City Attorney Kurt Voss told the St. Clair Board of Aldermen that the Federal Aviation Administration still is reviewing the latest documentation sent by the administration regarding closure of the St. Clair Regional Airport and a formal complaint filed against the city.
Voss informed the board during a meeting last month, but really had no new information.
“The FAA continued its review until July to give a response to the city’s closure request,” Voss said.
City officials have been hoping for a timely closure decision after City Administrator Rick Childers sent another packet of information to the Missouri Department of Transportation’s Aviation Division, which is the liaison between St. Clair and the FAA. Childers also said additional correspondence has taken place this month.
“Everything is all part of the FAA’s closure requirements,” the city administrator said.
However, Childers also said that although related, there currently are three “different issues” on the table relating to the airport and the closure request.
“We have the request itself,” Childers told The Missourian in late June. “We have the combination of the MoDOT Aviation facility inspection and the informal complaints made by the tenants. And, we have the Part 16 filing, which basically is a lawsuit filed against the city through the FAA and the Office of the Inspector General.
“They’re all the same issue, but really are different things. The comments Mr. Voss made were in relation to the Part 16 complaint, which he is handling because it’s a legal process.”
The Part 16 complaint was filed last year by airport tenant Jim DeVries of Pacific. It alleges “noncompliance by the city of St. Clair Regional Airport, the sponsor of the airport, of its obligations under federal law applicable to the operation of an airport.”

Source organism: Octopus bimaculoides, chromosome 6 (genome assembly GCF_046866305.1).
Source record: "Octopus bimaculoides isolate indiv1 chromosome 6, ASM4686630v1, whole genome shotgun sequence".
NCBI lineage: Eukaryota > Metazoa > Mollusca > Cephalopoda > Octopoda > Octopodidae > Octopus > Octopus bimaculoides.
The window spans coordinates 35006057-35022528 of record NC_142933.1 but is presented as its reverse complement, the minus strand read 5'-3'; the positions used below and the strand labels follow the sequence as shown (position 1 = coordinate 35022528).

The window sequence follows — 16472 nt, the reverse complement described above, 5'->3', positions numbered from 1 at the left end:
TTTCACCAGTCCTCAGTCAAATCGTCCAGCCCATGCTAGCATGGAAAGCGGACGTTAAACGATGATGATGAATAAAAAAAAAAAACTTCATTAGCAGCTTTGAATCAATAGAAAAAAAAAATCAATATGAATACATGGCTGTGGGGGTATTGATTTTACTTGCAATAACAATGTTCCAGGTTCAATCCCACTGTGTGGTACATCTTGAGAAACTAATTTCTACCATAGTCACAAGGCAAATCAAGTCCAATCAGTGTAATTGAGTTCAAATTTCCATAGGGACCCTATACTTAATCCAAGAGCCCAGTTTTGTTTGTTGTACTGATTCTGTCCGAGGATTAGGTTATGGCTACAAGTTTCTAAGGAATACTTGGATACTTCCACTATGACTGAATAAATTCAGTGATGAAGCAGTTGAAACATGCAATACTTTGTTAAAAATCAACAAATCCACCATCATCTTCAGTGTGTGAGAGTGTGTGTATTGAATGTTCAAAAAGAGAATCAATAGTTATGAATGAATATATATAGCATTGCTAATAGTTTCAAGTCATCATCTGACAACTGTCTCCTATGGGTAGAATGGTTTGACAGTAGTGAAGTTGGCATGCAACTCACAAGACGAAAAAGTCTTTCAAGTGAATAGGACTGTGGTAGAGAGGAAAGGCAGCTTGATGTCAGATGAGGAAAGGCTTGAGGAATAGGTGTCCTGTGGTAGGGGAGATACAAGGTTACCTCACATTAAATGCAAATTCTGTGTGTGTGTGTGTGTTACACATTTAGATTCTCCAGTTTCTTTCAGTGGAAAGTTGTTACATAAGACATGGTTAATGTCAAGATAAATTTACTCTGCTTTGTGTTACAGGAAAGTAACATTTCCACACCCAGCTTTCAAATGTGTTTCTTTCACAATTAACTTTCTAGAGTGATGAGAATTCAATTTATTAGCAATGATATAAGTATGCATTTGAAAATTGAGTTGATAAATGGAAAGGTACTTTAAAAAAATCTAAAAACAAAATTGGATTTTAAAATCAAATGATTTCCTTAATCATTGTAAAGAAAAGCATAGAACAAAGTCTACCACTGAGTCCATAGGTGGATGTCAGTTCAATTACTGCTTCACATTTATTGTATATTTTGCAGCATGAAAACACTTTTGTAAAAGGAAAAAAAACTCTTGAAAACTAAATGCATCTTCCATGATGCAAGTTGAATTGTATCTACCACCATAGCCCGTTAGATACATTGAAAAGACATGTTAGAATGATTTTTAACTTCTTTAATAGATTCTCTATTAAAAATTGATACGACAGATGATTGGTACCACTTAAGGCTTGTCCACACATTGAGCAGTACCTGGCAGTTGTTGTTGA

The city also received a letter in May from Amy Ludwig, MoDOT’s administer of aviation. It deals with the facility inspection.
“The corrective actions ... demonstrate that the city has made significant progress in addressing the action items contained in (various letters),” Ludwig wrote. “However, there are still a few items that must be addressed in order for the city’s corrective action plan to be accepted by MoDOT and the FAA.”
Ludwig then outlines those actions, which include spraying weeds in runway and apron cracks, continued rotating beacon maintenance and more information on hangar storage. There also is mention of the lease agreement between the city and AirEvac Lifeteam, an air helicopter service located at the facility.
“As soon as a response is received on these remaining items, I will coordinate with the FAA to determine whether the city’s corrective action plan is acceptable,” Ludwig wrote.
Despite Ludwig’s latest letter, MoDOT in March stated it is “not opposed” to closing the 80-acre facility located between Interstate 44 and Highway 47 on the north side of town.
At that time, Childers and Mayor Ron Blum received a copy of a letter from MoDOT saying it will not stand in the way of the city and its quest to close the airport. Interim Director David B. Nichols sent the letter to the FAA on March 22 stating that “because the city has made its desire clear, MoDOT will not oppose the city’s request to close the airport.”
The MoDOT letter was sent by Nichols to Jim Johnson, Airports Division manager of the FAA’s Central Region in Kansas City.
Shortly after that notice was received, Childers sent correspondence to Ludwig in response to the latest round of requests from MoDOT and the FAA regarding airport compliance. He also asked her to forward any of the information “as appropriate” to the FAA.
In late December, both MoDOT and the FAA sent the city information regarding various operations and maintenance items with recommendation for corrections. The FAA said in its correspondence that “the agency will not consider closing St. Clair Regional Airport ... until the city corrects deficiencies at the airport.”
The administration needs permission to close the facility located on the north side of town between Interstate 44 and Highway 47 because the city obtained federal grant monies, as late as 2006, to make repairs at the airport. The St. Clair administration, including its board of aldermen, want to use the airport land for retail development.